With that in mind, here’s the not-so-good news for your healthcare marketing strategy: Every new vehicle, eNewsletters, blogs, and landing pages, requires content.The pressure of filling the plethora of “communications holes” created by the generation of electronic communications channels can be overwhelming. Even worse, it can lead marketing teams to do whatever it takes to get the messages out without considering audience, objectives, and quality of the messaging. Repurposing existing, original content is a common response to this healthcare marketing challenge. It’s not a terrible solution, but still demands time and energy, plus the content often misses the mark because people read newsletters differently than they read websites, blogs and eNewsletters. Regurgitating copy without making sure it’s tailored to an audience and marketing channel often waters down the tactic and can make a healthcare marketing strategy anemic.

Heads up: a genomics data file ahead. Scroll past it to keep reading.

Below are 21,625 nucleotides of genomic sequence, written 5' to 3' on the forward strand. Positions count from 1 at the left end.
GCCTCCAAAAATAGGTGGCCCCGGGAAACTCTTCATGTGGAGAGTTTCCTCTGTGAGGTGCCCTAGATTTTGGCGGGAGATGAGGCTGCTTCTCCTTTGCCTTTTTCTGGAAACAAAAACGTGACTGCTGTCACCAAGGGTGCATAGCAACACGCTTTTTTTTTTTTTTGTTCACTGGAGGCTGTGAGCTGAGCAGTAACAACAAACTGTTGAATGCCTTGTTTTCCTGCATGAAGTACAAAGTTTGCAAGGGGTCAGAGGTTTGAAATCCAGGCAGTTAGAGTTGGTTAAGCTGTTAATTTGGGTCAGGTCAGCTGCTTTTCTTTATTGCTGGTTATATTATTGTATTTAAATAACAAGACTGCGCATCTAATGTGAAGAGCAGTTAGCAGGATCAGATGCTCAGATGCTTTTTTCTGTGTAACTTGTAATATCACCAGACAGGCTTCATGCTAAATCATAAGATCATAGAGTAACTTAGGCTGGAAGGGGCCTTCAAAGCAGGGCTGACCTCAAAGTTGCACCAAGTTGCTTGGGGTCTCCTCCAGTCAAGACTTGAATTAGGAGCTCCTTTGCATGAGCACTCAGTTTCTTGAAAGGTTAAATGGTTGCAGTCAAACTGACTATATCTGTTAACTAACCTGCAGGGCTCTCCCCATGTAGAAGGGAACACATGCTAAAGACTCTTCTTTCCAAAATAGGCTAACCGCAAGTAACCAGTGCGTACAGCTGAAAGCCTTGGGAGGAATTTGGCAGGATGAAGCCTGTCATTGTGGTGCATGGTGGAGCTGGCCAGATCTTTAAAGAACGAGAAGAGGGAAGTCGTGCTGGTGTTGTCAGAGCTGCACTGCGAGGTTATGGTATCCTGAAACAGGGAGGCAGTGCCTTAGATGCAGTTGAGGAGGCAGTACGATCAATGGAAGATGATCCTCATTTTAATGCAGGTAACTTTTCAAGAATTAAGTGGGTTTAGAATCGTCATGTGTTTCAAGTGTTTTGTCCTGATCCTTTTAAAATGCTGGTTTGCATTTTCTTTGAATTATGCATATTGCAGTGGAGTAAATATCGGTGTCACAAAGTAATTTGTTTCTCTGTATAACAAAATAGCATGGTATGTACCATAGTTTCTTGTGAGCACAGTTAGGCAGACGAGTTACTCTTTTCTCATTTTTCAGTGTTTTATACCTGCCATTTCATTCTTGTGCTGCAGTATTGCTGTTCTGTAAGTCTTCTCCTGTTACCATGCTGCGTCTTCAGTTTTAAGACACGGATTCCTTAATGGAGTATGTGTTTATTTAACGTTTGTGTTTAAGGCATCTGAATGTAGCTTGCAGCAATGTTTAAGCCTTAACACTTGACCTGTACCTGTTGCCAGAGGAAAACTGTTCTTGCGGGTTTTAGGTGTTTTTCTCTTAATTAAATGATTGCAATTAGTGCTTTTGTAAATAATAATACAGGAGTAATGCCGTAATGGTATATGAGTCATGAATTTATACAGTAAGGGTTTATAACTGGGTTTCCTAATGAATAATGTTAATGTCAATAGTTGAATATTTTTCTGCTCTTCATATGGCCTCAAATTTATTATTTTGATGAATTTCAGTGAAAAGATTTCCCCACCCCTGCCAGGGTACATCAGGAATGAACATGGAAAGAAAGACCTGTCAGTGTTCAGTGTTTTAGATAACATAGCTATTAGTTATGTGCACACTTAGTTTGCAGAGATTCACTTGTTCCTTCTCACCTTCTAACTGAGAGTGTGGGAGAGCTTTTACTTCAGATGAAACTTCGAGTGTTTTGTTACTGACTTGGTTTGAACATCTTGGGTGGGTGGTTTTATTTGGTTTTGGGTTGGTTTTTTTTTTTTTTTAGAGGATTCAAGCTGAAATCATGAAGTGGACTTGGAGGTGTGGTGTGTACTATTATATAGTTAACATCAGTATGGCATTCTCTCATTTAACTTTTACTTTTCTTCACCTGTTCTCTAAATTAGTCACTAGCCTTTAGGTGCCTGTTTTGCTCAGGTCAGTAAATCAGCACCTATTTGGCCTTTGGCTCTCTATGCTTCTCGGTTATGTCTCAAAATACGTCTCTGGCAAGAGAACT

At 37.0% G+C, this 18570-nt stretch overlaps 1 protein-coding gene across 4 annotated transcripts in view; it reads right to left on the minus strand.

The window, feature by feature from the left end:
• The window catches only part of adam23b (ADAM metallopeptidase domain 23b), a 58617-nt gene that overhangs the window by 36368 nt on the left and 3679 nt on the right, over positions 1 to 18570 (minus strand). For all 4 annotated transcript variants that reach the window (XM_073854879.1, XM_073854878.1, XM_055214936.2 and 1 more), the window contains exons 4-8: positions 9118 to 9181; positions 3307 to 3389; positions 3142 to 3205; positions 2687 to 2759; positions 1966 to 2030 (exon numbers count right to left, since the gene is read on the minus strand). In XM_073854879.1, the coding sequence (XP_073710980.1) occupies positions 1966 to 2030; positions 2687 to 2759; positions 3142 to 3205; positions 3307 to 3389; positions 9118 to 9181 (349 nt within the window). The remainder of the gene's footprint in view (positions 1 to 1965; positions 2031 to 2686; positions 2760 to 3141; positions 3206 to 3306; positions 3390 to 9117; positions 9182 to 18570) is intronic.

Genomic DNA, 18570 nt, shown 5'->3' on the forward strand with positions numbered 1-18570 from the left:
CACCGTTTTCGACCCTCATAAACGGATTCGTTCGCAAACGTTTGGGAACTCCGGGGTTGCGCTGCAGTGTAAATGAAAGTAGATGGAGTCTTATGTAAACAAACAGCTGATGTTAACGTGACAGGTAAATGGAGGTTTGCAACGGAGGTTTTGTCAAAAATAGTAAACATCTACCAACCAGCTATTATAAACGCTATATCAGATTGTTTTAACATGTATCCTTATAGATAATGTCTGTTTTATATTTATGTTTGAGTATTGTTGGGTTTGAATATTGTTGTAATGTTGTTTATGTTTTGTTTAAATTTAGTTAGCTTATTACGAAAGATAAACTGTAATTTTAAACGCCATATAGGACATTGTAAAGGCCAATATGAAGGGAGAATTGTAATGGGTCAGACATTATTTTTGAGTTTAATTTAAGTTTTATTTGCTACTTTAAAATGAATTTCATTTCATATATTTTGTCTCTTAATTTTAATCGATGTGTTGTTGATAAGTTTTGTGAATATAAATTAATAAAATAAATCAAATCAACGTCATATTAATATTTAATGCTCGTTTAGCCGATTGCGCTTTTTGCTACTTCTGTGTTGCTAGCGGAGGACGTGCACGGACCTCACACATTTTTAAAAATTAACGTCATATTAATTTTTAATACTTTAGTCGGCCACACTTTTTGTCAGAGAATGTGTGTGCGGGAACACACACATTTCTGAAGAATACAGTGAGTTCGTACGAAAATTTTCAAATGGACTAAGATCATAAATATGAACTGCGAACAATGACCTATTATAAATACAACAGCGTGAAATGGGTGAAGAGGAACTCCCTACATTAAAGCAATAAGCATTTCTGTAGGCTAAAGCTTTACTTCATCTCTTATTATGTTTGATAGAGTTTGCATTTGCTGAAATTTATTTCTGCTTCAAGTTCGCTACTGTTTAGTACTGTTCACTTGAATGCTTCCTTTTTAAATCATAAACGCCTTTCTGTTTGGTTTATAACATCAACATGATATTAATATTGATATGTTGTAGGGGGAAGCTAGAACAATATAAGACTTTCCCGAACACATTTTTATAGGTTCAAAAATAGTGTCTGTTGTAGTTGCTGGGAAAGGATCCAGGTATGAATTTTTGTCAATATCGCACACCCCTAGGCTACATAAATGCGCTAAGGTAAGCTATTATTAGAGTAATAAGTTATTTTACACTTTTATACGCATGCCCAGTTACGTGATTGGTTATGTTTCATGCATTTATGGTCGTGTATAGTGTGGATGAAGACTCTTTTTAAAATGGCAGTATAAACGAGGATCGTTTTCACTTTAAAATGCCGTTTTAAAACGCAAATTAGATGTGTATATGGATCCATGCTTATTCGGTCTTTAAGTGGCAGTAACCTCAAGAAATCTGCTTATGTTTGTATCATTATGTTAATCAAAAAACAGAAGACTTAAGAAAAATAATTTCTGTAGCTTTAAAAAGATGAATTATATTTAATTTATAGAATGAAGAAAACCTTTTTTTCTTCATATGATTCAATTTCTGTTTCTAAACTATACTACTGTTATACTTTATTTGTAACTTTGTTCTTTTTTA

Leasing Content: An Easy Way Out

The least effective approach to filling in the holes of a marketing strategy is leasing content. Many communications professionals decide to invest in leased content as part of their healthcare marketing plan because they receive fresh content that was written on demand by professional writers. Healthcare brands appreciate the access to a variety of stories on a variety of topics. Team members simply log in to the portal, click, and download. The copy is clean and well-written. It’s turn-key. It’s easy to use. Yet it is completely lacking in branding and authenticity, which is why we consider it to be deadly to a healthcare marketing strategy.

problem with leased content